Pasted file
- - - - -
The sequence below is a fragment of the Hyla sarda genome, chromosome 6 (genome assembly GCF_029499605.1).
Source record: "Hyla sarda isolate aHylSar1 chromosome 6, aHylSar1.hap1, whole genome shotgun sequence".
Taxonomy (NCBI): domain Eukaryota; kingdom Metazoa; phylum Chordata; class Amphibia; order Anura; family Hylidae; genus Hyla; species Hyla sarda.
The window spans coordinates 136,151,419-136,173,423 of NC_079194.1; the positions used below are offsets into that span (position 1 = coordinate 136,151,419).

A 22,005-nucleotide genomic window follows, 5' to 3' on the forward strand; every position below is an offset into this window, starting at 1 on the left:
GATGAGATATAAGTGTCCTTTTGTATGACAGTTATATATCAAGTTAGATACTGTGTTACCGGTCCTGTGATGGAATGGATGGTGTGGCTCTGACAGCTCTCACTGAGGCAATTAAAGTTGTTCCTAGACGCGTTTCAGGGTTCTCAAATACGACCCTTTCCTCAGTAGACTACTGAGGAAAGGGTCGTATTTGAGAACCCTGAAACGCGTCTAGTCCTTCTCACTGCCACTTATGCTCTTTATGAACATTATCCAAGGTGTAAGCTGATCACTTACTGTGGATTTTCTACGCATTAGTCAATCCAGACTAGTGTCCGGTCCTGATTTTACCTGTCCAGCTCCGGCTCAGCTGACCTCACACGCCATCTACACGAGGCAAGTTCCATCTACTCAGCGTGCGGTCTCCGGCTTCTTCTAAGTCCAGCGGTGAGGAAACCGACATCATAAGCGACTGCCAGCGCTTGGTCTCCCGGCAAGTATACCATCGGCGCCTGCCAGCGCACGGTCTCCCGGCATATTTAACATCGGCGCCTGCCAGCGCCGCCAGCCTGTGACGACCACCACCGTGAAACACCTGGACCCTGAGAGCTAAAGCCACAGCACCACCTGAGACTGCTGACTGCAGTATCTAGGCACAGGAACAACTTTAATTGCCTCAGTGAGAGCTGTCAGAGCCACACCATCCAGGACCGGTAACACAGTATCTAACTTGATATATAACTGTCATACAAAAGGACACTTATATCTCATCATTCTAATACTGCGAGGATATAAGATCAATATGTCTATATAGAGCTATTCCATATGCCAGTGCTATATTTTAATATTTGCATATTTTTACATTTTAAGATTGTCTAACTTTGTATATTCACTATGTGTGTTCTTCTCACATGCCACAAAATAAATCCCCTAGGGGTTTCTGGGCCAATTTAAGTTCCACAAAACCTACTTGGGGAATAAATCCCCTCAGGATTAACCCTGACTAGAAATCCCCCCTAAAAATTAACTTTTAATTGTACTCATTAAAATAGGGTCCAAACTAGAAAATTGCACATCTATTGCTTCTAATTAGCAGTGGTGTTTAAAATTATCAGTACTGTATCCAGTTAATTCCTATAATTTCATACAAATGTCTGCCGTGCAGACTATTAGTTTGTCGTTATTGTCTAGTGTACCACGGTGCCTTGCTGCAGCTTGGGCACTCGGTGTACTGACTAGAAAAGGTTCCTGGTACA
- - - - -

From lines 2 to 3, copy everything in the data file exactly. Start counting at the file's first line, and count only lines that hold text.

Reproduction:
Source record: "Hyla sarda isolate aHylSar1 chromosome 6, aHylSar1.hap1, whole genome shotgun sequence".
Taxonomy (NCBI): domain Eukaryota; kingdom Metazoa; phylum Chordata; class Amphibia; order Anura; family Hylidae; genus Hyla; species Hyla sarda.